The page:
Why the voters proved the polls wrong on the day

The Yes side lost its advantage in the final and crucial week of campaign

With so many changes to the Constitution proposed, referendum fatigue must now be a concern. Photograph: Bryan O’Brien

With so many changes to the Constitution proposed, referendum fatigue must now be a concern. Photograph: Bryan O’Brien


Conventional wisdom is you should never mistake a poll for a prediction. Instead, a poll should be treated as a measure of opinion at a point in time. Whatever about in the case of general elections, the predictive power of polls for referendums has been called into question by the Seanad result.

With a week to go, the Yes side was comfortably ahead. The Irish Times/Ipsos MRBI poll conducted the previous weekend indicated a 24-point margin in favour of abolishing the Seanad. Then it vanished.

The gradual erosion of the Yes vote has always been a feature of referendum campaigns, dating back to the divorce referendum in the 1980s. But until recently the decline was slow and somewhat predictable. Nowadays it can, and often is, dramatic.

Driving this volatility is a preference for leaving any serious campaigning until the last minute, itself a reflection of a growing realisation that voters are simply slower to engage on some topics.

Notwithstanding some punches being traded over which savings estimates were more accurate, the media debate over abolishing the Seanad was slow to ignite. The televised debates came late in the day, long after the pollsters had put away their clipboards or put down their phones.

A lack of voter engagement is not just down to the media and the politicians. Lately, there has also been a lack of relevance to or understanding of the arguments voters are being asked to consider.

Prior to the final week of campaigning in the children’s rights referendum, most voters claimed to be only vaguely or not at all familiar with the issues. Add to the mix the holding of referendums on legal matters such as Oireachtas inquiries and courts of appeal and most voters switch off. And when they eventually tune in, they are easily swayed because their minds are open and the arguments few, as illustrated by the successful intervention of the attorneys general in the Oireachtas inquiries referendum.

The more referendums the Government chooses to hold, the more difficult it will be to inject the enthusiasm and energy needed to sustain a debate for long enough for all arguments to be rehearsed.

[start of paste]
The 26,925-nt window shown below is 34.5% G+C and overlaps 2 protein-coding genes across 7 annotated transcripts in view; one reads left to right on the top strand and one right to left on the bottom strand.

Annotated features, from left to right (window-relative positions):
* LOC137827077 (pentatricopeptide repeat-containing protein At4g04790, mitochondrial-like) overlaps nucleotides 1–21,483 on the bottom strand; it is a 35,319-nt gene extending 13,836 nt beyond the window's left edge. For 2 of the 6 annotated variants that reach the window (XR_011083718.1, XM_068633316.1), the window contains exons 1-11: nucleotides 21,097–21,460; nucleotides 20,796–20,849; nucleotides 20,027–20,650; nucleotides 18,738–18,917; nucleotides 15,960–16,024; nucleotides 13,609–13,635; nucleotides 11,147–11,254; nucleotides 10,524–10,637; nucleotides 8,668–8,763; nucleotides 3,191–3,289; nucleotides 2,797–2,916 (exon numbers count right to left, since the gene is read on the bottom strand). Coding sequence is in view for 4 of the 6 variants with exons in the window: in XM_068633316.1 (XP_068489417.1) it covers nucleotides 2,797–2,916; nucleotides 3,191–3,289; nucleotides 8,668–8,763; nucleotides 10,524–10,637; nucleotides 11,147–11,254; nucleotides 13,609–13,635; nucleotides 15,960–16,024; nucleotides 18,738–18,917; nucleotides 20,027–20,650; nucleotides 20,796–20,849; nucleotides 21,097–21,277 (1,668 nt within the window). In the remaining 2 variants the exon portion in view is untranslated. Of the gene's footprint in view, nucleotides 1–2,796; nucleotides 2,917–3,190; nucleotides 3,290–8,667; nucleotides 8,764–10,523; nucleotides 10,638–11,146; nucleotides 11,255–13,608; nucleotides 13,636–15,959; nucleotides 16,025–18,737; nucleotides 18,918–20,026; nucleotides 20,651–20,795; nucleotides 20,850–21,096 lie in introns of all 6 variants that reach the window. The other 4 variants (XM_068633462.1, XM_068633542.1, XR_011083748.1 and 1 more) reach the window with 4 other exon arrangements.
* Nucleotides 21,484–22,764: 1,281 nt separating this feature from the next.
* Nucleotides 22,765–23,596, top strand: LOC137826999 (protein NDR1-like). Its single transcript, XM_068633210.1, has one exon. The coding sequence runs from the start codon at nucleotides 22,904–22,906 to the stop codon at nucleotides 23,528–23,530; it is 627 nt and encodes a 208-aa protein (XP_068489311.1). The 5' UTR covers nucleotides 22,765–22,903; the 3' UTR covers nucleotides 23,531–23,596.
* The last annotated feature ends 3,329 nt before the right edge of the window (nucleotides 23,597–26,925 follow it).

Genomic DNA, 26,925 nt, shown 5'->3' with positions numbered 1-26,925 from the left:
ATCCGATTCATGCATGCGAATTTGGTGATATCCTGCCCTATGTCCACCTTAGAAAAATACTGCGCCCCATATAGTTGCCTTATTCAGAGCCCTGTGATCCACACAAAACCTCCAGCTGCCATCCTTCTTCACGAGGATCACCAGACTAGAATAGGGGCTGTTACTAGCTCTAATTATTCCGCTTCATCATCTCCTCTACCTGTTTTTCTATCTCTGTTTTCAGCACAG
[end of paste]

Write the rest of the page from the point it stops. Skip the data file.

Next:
It feels now like there is referendum every year, with sometimes two referendums on the same day. With so many changes to the Constitution proposed, and in the pipeline via the Constitutional Convention, referendum fatigue must now be a concern. The volatility that accompanies voter apathy looks like being with us for some years to come. The job of polling in referendums will not get any easier.

If we accept that the Seanad debate was slow to ignite, the question becomes why was the swing away from abolishing the Seanad? Previous polls seem to indicate that the swing tends to go one way, in favour of the No side and against government.

We can speculate as to the other reasons why the Yes campaign lost its advantage in the final week. The argument that the undecideds all went to the No side is too convenient and statistically improbable, which means some voters must have changed their minds. The televised debates may have been influential in this regard.

Confusion may also have played a part – anecdotally the two polling cards and a No vote meaning Yes to the Seanad were disorientating for many. This is not something to be ignored.

Looking ahead, the challenges are significant, for Government and for pollsters. Referendums that do not excite the public and the media because they are too irrelevant or too esoteric will increasingly hinge on a mood or a moment that arrives too late for polling companies to capture or for Government to control.

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